Cluster headaches are primary headaches consisting of a severe stabbing pain that usually lasts between fifteen minutes and two hours and affect one side of the head, usually around the eye.
Cluster headaches can occur several times per day and characteristically come in clusters of attacks, which can last weeks or months. Individual clusters can be separated by periods of remission lasting months or years. Age of onset is usually between 20-40 years. Less than 0.5% of the population are affected and it is 3-4 times more common in men.
The causes of cluster headache are unclear but biochemical, hormonal, and vascular changes are known to induce individual attacks. Attacks seem to be linked to changes in day length, and may also be triggered (during clusters only) by alcohol, tobacco, histamine, stress or exposure to nitroglycerine. Decreased blood oxygen levels can also act as a trigger, particularly during sleep.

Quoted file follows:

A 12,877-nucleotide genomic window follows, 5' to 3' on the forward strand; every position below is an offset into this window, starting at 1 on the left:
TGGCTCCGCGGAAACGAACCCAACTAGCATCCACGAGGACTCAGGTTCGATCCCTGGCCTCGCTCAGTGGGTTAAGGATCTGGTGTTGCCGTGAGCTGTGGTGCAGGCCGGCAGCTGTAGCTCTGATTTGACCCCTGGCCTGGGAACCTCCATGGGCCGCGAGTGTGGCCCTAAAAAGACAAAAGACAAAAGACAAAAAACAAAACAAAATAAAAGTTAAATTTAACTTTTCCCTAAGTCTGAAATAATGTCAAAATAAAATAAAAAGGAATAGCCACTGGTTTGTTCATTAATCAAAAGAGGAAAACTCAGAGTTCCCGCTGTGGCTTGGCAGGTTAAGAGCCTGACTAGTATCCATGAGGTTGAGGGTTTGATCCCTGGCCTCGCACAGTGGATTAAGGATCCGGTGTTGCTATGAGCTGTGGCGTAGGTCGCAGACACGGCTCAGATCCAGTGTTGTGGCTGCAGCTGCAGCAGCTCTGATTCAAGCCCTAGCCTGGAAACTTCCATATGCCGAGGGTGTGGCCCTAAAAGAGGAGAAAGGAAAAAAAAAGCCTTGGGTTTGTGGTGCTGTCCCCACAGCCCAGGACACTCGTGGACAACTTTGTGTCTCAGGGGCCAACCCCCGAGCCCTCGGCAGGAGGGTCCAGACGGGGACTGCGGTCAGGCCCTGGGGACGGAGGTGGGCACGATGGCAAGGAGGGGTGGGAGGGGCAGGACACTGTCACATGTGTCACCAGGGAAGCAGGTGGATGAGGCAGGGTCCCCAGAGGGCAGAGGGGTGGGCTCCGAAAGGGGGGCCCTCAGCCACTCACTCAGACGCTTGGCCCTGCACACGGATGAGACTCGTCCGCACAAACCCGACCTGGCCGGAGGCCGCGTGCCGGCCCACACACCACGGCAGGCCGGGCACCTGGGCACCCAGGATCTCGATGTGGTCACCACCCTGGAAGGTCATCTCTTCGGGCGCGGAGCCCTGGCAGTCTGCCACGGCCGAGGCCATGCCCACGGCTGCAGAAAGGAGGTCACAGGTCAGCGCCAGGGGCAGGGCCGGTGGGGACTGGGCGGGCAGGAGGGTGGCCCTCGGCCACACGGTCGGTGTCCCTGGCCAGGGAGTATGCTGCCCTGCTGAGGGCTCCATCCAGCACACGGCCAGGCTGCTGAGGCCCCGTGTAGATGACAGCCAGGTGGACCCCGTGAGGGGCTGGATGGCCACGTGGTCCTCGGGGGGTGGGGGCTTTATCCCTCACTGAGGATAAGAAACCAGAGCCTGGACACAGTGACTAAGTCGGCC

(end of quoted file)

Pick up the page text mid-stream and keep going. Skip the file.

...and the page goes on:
About 10 – 20% of patients with Cluster Headache have Chronic Cluster Headache, which is defined as attacks occurring for more than one year without remission, or with remissions lasting for less than 1 month.
I.H.S. Criteria for diagnosing Cluster Headache:
A. At least five attacks fulfilling criteria B-D
B. Severe or very severe unilateral orbital, supraorbital and/or temporal pain lasting 15 to 180 minutes if untreated.
C. Headache is accompanied by at least one of the following:
- Ipsilateral conjunctival injection and/ or lacrimation
- Ipsilateral nasal congestion and / or rhinorrhoea
- Ipsilateral eyelid oedema
- Ipsilateral forehead an facial sweating
- Ipsilateral miosis and/ or ptosis
- A sense of restlessness or agitation
D. Attacks have a frequency of one every other day to eight per day
E. Not attributed to another disorder.